The chairman of the International Olympic Committee's co-ordination commission has pledged support for the controversial London 2012 logo.
Mr Oswald said the London 2012 team was making good progress
Dennis Oswald told journalists he "loved it" after a three-day visit.
During their visit, inspectors received a full report on the row over the new brand and logo.
Mr Oswald also said preparations were "on time and on track" and that Britain's 2012 preparations would prove to be a model for future host cities.
Commenting on the new logo, Mr Oswald said: "I love it. It's very simple. We have a fantastic logo, it's very creative, very young and very dynamic. I'm very enthusiastic about it."
The IOC inspection committee had spent the last three days assessing the London 2012 team's preparations, ranging from venue construction to transport.
"It was a very positive visit which confirmed all the impressions we had from previous visits," said Mr Oswald.
"At this stage we're very satisfied. We don't have any specific area of concern. The work should just go on, but compared to other organising committees, London is really on time and on track."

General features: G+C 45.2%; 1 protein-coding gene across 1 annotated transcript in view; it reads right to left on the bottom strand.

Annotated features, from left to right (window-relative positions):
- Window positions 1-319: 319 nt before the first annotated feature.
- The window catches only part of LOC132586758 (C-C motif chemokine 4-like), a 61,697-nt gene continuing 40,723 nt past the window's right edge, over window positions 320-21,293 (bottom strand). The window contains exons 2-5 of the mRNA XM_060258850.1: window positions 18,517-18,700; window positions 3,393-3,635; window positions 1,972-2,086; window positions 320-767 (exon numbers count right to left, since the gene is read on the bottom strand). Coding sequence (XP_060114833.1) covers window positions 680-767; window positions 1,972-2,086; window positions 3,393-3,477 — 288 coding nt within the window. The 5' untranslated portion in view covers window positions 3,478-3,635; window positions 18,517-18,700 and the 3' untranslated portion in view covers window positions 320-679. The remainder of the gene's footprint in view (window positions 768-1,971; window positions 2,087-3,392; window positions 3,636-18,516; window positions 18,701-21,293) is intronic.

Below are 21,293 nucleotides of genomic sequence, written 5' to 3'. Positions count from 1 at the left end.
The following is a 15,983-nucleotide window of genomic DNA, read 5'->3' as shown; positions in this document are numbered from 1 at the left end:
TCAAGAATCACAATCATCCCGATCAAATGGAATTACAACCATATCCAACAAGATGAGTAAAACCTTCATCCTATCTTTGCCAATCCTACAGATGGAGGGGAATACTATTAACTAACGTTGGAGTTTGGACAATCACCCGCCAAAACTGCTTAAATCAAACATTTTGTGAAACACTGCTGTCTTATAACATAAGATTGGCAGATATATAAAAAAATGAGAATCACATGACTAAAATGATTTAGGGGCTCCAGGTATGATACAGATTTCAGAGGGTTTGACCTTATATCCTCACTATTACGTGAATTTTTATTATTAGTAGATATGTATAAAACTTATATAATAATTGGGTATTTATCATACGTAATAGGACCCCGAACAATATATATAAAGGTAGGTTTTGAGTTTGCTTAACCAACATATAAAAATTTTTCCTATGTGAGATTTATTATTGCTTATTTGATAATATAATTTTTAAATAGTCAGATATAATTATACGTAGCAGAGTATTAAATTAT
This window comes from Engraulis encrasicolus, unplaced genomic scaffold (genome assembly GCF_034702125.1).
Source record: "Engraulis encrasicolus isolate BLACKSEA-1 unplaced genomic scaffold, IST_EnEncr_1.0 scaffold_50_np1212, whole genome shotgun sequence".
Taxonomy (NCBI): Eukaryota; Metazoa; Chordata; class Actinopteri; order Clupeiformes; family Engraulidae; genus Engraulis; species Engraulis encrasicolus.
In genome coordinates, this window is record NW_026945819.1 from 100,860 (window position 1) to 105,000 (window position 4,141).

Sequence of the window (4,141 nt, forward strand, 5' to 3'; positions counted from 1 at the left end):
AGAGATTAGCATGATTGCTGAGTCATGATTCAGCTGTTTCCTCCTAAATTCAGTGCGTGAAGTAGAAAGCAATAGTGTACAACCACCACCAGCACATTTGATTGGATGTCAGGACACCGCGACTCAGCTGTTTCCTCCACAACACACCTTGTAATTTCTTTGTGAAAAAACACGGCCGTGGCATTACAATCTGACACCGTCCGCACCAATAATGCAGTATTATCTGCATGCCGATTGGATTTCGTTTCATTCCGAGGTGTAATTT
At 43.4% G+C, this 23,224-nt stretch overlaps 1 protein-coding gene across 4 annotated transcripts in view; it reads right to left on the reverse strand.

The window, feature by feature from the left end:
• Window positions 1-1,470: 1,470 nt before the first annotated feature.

He also said Britain's commitment to ensuring 2012 left a legacy on the landscape was something future host cities must learn.
"We were delighted to have confirmation that the legacy aspect of the Games was what it was promised at the time of the bid," he said.
"This legacy is very important and we really consider London will be a model for future host cities of the Games as far as legacy is concerned. But this legacy will not only be for London but for Britain in general."
The IOC team was told key targets for the project include making the UK a leading sporting nation and securing 50,000 new jobs.
Mr Livingstone guaranteed the 2012 Olympics would be the "most successful since Barcelona in 1992 in terms of regeneration and legacy".
"As the next three Olympic Games follow London, we will still be getting the legacy benefits in terms of housing and employment," he said.
He added that London would be able to meet all its Olympics targets and would "stage the greatest Games ever".
"It is time for the pessimists and purveyors of doom to start looking at the facts as laid out today and join the rest of us in backing London," he said.
The IOC will continue to inspect venues once a year until 2008, when progress will be subject to scrutiny every six months.